Category Archives: Walt Whitman

Song of Myself by Walt Whitman

I won’t lie – I haven’t really read anything by Walt Whitman.  Or, if I have, it’s out of mind.  This needs to change. The Guardian created a list of The 10 best American Poems that I recently stumbled across.  Mr. Whitman tops the list.  So, naturally, I clicked on the link to read Song of Myself.  Wow.  That’s all that I have to say.  Oh, and that I’ll really need to read more of his work as soon as possible.

Song of Myself (sneak peek)

1
I CELEBRATE myself, and sing myself,
And what I assume you shall assume,
For every atom belonging to me as good belongs to you.

I loafe and invite my soul,
I lean and loafe at my ease observing a spear of summer grass.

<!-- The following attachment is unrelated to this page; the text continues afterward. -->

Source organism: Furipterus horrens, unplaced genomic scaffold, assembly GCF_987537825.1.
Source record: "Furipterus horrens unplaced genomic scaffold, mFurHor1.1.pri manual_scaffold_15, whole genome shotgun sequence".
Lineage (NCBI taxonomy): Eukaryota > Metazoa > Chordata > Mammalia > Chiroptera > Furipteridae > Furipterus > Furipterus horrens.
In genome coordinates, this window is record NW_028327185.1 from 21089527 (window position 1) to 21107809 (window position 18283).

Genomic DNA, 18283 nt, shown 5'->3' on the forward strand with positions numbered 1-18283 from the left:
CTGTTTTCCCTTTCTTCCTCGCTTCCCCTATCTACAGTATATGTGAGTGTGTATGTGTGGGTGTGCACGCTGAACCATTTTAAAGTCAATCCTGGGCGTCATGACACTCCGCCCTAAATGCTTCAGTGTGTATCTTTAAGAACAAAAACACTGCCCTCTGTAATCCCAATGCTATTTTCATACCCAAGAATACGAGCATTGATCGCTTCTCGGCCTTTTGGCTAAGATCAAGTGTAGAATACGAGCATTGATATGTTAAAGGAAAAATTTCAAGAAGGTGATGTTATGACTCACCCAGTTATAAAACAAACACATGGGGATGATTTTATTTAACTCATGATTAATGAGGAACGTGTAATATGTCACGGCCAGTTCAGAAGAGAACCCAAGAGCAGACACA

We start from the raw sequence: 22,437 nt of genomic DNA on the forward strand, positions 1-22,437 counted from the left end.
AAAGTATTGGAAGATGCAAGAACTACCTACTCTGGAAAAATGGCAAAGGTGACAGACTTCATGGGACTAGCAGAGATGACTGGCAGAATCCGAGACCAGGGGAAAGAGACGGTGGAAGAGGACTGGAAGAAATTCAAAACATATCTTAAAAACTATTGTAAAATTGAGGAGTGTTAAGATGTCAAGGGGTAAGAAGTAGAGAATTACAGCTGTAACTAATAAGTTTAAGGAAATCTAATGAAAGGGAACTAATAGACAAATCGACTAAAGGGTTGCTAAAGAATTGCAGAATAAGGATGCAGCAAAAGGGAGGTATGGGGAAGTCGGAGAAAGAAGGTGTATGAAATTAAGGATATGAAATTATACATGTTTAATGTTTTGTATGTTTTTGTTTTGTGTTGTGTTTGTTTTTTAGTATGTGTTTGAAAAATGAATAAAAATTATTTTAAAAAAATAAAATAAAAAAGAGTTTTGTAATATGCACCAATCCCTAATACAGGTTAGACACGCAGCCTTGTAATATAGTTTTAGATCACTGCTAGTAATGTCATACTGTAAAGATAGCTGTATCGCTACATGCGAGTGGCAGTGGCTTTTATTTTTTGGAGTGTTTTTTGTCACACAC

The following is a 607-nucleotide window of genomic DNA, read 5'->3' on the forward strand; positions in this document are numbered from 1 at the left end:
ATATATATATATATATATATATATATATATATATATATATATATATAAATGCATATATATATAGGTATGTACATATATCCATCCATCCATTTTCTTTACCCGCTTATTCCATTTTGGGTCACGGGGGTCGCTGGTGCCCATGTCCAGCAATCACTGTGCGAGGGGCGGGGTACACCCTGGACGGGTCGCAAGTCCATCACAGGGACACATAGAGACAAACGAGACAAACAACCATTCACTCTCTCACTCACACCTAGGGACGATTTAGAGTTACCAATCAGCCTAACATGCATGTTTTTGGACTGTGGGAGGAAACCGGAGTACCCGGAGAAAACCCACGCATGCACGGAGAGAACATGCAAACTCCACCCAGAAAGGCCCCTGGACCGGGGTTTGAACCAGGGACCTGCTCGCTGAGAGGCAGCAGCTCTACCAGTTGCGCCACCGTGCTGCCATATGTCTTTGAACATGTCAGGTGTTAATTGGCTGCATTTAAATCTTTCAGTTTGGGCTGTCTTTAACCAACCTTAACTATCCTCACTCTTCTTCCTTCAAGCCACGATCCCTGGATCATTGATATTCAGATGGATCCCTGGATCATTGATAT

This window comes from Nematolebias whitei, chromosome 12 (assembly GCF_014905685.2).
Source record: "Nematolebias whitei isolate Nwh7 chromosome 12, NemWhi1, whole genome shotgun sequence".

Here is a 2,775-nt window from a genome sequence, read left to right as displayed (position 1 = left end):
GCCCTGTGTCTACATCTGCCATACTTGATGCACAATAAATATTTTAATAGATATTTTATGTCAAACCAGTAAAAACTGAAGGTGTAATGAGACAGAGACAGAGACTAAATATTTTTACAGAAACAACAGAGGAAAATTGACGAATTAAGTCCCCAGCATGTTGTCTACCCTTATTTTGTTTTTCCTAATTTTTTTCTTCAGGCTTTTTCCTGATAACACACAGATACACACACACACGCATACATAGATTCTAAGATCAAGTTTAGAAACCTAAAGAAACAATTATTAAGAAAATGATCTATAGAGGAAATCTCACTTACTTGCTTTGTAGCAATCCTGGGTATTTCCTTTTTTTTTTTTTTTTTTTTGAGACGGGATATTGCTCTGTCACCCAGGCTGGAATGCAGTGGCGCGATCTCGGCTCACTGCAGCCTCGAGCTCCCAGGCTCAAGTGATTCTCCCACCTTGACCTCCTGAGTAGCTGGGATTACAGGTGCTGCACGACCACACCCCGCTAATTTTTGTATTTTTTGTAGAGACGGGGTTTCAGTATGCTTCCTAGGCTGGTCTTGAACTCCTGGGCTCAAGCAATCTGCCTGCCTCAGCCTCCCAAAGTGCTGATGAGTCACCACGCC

My tongue, every atom of my blood, form’d from this soil, this air,
Born here of parents born here from parents the same, and their
parents the same,
I, now thirty-seven years old in perfect health begin,
Hoping to cease not till death.

Creeds and schools in abeyance,
Retiring back a while sufficed at what they are, but never forgotten,
I harbor for good or bad, I permit to speak at every hazard,
Nature without check with original energy.

The poem is long.  So, please visit this link to the page at Princeton.edu to enjoy the entire piece.

Advertisements

1 Comment

Filed under American Poetry, Poetry, Walt Whitman